2017 Mazda 3 – Programmers Daily Driver?

Having a daily driver car can be an easy choice for some people that only want a car for driving from point A to point B and that’s it. As a Software Engineer I tend to spend more time trying to make optimal decisions tailored to my needs and after 4 months of research, I have settled on the Mazda 3.

I discuss below the reasons for my decision, this is not by any means a sponsored post, I just felt like expressing myself to the world.

My Needs

Instead of diving into which is the best overall vehicle to choose as a daily driver I had to ask myself several questions that will narrow down my selection:

  • What’s my budget?
  • Closest service center to my home?
  • Fuel Economy?
  • Minimum of 150 hp?
  • Sporty Handling?
  • Good Looks?
  • Features?
  • Reliability?

I have no need for a hatchback car as I’m not going to be transferring heavy objects or space consuming luggage even though I like both hatchbacks and sedans, with that being said, hatchbacks are generally more expensive in my area.

Although I fancy manual transmission cars, my daily had to an automatic with optional manual shift mode, my plan is to have 2 cars in the future, a daily and fun weekend manual transmission car.


This is the most basic criteria that can influence your decision, answering this before diving into other aspects will severely narrow down the choices you can make, for a daily driver car with my preferred specs, a budget of 10,000 OMR ($25,972 USD) with a difference margin of 5% seems to be the average for compact sized sedans with decent specs, mind you that I did not care a lot for warranty and service packages.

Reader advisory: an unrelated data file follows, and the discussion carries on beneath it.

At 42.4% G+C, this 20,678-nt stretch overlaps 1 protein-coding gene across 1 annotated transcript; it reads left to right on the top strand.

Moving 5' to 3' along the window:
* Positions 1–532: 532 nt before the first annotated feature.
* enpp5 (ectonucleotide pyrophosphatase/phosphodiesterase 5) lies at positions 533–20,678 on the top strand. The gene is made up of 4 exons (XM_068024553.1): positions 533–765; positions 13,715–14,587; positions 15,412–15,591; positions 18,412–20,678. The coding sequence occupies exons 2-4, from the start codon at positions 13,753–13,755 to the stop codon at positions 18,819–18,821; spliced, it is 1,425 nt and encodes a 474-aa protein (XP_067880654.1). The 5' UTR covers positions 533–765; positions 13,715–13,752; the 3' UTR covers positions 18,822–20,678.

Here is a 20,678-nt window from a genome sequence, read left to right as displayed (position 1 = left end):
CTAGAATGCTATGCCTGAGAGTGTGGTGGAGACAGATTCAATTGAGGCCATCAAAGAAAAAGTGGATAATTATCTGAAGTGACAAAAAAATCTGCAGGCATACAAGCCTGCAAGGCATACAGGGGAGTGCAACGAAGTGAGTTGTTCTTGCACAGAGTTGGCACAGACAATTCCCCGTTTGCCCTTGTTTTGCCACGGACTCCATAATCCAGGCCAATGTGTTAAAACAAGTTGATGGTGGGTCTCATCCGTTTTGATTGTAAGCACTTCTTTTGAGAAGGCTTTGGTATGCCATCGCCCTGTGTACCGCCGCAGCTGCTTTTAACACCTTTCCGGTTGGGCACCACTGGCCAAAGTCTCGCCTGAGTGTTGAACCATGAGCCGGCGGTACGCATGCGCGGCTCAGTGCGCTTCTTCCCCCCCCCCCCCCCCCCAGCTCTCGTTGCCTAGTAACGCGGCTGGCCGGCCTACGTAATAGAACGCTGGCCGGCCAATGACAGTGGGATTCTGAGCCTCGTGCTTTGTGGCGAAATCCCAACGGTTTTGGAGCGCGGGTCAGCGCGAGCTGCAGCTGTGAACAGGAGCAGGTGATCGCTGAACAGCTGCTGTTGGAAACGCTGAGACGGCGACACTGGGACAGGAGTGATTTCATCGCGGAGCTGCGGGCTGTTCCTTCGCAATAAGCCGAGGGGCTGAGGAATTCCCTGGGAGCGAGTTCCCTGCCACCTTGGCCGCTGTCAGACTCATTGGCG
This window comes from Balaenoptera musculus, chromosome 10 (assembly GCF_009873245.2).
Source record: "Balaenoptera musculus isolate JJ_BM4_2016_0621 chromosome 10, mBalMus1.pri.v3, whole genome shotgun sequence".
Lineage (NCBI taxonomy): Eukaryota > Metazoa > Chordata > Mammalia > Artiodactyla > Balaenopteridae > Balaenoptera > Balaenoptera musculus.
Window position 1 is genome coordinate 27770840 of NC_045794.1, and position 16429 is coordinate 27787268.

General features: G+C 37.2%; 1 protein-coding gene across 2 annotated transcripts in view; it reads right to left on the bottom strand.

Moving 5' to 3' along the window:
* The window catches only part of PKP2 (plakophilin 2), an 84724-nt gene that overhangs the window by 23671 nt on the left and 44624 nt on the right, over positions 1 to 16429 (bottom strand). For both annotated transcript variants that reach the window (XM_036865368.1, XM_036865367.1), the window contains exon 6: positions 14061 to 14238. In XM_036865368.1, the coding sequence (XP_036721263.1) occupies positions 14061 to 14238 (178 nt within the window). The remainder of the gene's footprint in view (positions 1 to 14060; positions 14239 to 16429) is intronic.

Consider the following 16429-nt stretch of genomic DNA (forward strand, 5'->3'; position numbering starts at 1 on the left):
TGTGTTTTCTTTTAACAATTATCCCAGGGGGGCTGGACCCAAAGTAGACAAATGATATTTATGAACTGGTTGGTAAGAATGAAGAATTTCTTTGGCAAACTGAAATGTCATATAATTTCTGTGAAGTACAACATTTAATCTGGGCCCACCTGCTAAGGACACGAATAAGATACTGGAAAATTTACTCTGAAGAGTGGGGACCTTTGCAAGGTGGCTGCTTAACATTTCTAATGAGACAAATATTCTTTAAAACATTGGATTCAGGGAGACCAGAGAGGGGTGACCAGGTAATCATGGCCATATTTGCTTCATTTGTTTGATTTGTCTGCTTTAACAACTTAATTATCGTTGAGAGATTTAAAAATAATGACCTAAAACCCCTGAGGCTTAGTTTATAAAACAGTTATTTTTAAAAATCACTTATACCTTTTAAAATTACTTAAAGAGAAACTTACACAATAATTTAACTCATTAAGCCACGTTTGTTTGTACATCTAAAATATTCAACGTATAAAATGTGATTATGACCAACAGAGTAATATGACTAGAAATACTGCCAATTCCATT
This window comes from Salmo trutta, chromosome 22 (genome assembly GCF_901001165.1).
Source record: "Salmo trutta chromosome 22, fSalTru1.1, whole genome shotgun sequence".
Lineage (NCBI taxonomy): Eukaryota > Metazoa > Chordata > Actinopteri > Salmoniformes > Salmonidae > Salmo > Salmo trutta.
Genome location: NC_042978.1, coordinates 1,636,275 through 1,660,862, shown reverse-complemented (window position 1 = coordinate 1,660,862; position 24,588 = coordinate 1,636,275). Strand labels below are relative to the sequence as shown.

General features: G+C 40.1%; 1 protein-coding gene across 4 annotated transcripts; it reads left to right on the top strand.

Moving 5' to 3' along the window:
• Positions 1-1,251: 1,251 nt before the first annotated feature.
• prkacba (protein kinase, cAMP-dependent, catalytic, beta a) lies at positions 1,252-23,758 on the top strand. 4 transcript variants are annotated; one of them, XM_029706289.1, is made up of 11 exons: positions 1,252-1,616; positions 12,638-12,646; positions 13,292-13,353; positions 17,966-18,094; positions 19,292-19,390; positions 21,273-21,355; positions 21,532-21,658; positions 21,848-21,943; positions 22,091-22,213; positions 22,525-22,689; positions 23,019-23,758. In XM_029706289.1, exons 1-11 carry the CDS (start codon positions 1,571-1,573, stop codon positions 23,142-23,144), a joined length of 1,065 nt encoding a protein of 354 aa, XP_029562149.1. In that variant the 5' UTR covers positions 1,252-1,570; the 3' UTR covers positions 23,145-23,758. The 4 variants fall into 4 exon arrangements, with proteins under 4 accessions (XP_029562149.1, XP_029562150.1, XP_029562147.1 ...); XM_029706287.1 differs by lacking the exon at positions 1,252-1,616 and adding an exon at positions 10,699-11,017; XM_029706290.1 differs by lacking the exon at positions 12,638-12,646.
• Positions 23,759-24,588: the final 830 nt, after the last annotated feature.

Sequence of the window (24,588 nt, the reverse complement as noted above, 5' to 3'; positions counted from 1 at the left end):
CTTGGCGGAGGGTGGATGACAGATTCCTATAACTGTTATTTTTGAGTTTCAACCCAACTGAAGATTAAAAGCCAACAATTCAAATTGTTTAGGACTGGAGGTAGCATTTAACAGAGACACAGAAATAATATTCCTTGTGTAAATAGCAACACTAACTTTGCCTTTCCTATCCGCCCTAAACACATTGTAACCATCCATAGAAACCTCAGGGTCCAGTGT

This decision instantly limited me to an array of Japanese and Korean brands as well a select few German and American brands, the following cars were my most peeked for nearly having the specs that I’ve required:

  • Mazda 3 – 8750 OMR ($22,727 USD)

  • Honda Civic – 11,250 OMR ($29,221 USD)

  • Subaru Impreza – 11,000 OMR ($28,571 USD)

  • Mitsubishi Lancer – 9660 OMR ($25,090 USD)

  • Toyota Corolla – 9500 OMR ($24,675 USD)

  • Hyundai Elantra – 8800 OMR ($22,857 USD)

  • Kia Forte/Cerato – 8500 OMR ($22,077 USD)

  • Volkswagen Jetta – 9777 OMR ($25,394 USD)

  • Ford Focus – 9800 OMR ($25,454 USD)

  • Chevrolet Cruze – 8400 OMR ($21,818 USD)

According to my specs, I want a daily driver’s friendly car that cares about the driver, one that isn’t designed like a Christmas tree but sleekly designed for spirited daily driving, one that isn’t boring to look at, one that will make driving a pleasant and fun experience for every day you take it for a drive, at the same time making your journey from point A to B a joy that begs you to take it further to C, a car truly forged by the hands of experts that know what true driving is about.

Service Center

Having a service center near your home can save you a great deal of time and money, the place where I live had Mazda’s service center nearby closer than any other service center within a 5 km radius.

Service costs are on par or average compared to other Japanese and Korean brands, a basic engine oil and oil filter change is within due every 10,000 km (6213 miles) costing only ~29 OMR (~$75.33 USD), Mazda also allows you to service your vehicle in any 3rd party authorized service center while retaining your warranty which will save you more money on the long run.

Fuel Economy